Deportation Without Consideration

February 25, 2010

By almost any measure, Qing Hong Wu is an American.  He has lived in the US since the age of five, completed all of his schooling here and obtained a university degree, through hard work rose in prominence to the position of Vice-President of a national IT company, and he is engaged to be married.  He also takes care of his mother, an elderly naturalized US citizen, but when Mr. Wu applied for US citizenship at the age of 29, he was detained and placed in deportation. 

The reason?  His juvenile record.  Mr. Wu made some mistakes in his youth, but he listened to his juvenile sentencing judge, now-retired Judge Corriero of New York, who told him that he was young and could turn his life around, and he did.  Mr. Wu not only served time for his childhood crimes, but also worked hard to secure a successful education and career.  As US law now stands, however, criminal deportation proceedings will ignore entirely the myriad ways that Mr. Wu has demonstrated rehabilitation, including his positive contribution to his community and employer, and instead the proceedings will focus entirely on his juvenile bad behavior. 

Recognizing the immense strides taken by Mr. Wu in the past fifteen years, Judge Corriero supports his fight to remain in the US and is seeking a governor’s pardon for Wu’s juvenile record, the only way to avoid his mandatory deportation.   Mr. Wu’s employer has submitted a letter of support, and the Organization of Chinese Americans is seeking to have Mr. Wu’s 1996 guilty plea vacated because his criminal lawyer failed to explain to the teenager that by pleading to criminal conduct, he was also agreeing to his mandatory deportation.

The mandatory deportation of individuals from the United States solely because of past criminal conduct, regardless of the severity, the passage of time, successful rehabilitation, or family ties, is a human rights concern that Amnesty International is working to address.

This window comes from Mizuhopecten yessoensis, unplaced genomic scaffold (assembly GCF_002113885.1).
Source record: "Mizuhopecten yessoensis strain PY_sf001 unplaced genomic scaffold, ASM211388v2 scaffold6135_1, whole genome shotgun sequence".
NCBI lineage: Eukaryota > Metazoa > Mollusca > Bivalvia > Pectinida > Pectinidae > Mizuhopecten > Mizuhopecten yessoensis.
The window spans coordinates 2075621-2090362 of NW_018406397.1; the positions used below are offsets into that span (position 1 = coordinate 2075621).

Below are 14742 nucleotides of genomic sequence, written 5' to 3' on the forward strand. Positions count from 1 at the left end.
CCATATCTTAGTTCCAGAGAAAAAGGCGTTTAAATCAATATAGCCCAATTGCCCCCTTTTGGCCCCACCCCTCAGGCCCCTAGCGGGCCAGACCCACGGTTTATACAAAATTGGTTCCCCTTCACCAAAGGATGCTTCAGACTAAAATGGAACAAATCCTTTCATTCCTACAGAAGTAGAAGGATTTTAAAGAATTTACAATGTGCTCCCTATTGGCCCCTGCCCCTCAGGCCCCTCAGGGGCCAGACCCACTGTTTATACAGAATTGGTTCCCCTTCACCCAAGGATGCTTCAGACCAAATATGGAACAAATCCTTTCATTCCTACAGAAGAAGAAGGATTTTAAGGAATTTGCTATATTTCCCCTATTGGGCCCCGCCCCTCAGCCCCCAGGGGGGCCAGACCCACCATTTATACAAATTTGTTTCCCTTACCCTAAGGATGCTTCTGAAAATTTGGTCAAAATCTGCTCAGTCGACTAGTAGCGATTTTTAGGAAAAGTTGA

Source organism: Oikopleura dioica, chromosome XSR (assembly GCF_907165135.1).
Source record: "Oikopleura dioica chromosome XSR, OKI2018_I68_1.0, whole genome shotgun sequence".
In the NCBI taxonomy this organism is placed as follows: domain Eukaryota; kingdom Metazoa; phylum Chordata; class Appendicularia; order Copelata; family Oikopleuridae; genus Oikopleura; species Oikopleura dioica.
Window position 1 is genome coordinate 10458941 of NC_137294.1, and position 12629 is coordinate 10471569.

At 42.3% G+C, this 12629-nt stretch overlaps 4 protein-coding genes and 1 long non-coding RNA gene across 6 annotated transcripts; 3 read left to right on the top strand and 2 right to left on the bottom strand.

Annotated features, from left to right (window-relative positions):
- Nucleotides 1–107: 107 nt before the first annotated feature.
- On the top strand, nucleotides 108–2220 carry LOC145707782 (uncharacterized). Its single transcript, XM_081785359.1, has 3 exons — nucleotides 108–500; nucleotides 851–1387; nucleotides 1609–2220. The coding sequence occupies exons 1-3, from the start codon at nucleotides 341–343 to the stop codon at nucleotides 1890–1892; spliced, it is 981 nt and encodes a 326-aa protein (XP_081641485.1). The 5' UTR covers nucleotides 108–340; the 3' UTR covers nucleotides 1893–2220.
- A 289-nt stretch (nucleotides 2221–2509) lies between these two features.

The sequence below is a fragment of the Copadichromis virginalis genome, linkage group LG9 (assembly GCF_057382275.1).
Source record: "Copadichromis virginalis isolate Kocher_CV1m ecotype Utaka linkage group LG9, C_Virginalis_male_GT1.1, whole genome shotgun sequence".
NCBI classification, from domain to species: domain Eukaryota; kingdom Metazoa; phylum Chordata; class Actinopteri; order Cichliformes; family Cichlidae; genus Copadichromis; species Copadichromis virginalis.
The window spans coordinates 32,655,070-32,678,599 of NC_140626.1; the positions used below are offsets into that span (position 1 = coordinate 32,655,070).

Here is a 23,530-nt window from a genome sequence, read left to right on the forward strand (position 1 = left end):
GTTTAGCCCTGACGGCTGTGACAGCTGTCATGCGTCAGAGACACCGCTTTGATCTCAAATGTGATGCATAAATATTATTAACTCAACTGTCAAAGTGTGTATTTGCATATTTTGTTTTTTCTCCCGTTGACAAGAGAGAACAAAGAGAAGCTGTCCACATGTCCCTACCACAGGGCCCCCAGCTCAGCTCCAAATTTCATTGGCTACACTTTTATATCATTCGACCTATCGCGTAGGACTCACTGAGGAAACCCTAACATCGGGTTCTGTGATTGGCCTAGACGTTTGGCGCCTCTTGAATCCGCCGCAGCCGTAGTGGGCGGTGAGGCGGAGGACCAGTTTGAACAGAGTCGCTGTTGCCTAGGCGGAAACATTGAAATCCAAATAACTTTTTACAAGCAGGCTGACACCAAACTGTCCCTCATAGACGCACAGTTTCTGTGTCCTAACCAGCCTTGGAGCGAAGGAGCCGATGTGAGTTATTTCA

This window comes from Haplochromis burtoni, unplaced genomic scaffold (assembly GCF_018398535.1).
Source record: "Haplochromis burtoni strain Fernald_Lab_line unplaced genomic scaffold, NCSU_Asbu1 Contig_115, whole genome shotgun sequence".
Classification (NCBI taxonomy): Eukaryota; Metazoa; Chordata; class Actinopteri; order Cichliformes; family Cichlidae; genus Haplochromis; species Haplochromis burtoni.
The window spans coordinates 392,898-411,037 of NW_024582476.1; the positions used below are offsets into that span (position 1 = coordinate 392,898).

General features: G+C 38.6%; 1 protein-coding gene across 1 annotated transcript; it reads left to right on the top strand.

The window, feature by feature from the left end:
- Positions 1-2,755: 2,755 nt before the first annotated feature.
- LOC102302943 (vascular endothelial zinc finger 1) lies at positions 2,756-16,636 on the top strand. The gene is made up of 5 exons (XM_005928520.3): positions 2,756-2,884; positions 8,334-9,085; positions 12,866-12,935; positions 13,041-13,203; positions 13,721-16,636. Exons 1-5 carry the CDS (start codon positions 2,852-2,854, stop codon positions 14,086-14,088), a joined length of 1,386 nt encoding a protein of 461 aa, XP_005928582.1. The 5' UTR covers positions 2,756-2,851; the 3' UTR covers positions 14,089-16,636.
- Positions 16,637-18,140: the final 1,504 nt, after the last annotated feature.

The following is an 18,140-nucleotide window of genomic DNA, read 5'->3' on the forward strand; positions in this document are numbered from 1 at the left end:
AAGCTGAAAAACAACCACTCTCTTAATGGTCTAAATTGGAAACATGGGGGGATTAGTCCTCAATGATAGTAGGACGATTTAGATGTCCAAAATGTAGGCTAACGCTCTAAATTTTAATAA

All migrants subject to deportation have human rights.  They are entitled to procedural safeguards including the ability to challenge individually the decision to deport, access to competent interpretation services and legal counsel, and access to a review, ideally a judicial review, of a negative decision.  While deportation of individuals who have been convicted of serious criminal offenses in their country of residence is permissible under international law, criminal deportation of migrants raises human rights concerns when, for example:

  • Deportation places a person at risk of torture or other serious human rights violations,
    Results in family separation,
  • A permanent resident becomes subject to criminal deportation as an adult when s/he has no meaningful links to the country of origin, having arrived as a child, and
  • When the person is detained by immigration authorities pending deportation but cannot be deported, and so is held in prolonged or indefinite detention. 

Everyone subject to deportation proceedings has the right to due process (Article 13 of the ICCPR). 

Despite clear prohibitions in international law and standards, US law permits the deportation of individuals without any consideration whatsoever of their long-time residence, family ties, or successful rehabilitation.  In many instances, people are mandatorily deported due to minor, non-violent criminal convictions that occurred decades earlier.   Before 1996, immigration judges had the authority to consider a permanent resident’s entire circumstances, including family ties, longstanding residence, work history and successful rehabilitation.  The current situation, according to Judge Corriero, “really cries out for some kind of justice.”   Until US law restores to immigration judges the authority to consider a person’s individual circumstances, families will continue to be torn apart and justice will not be served.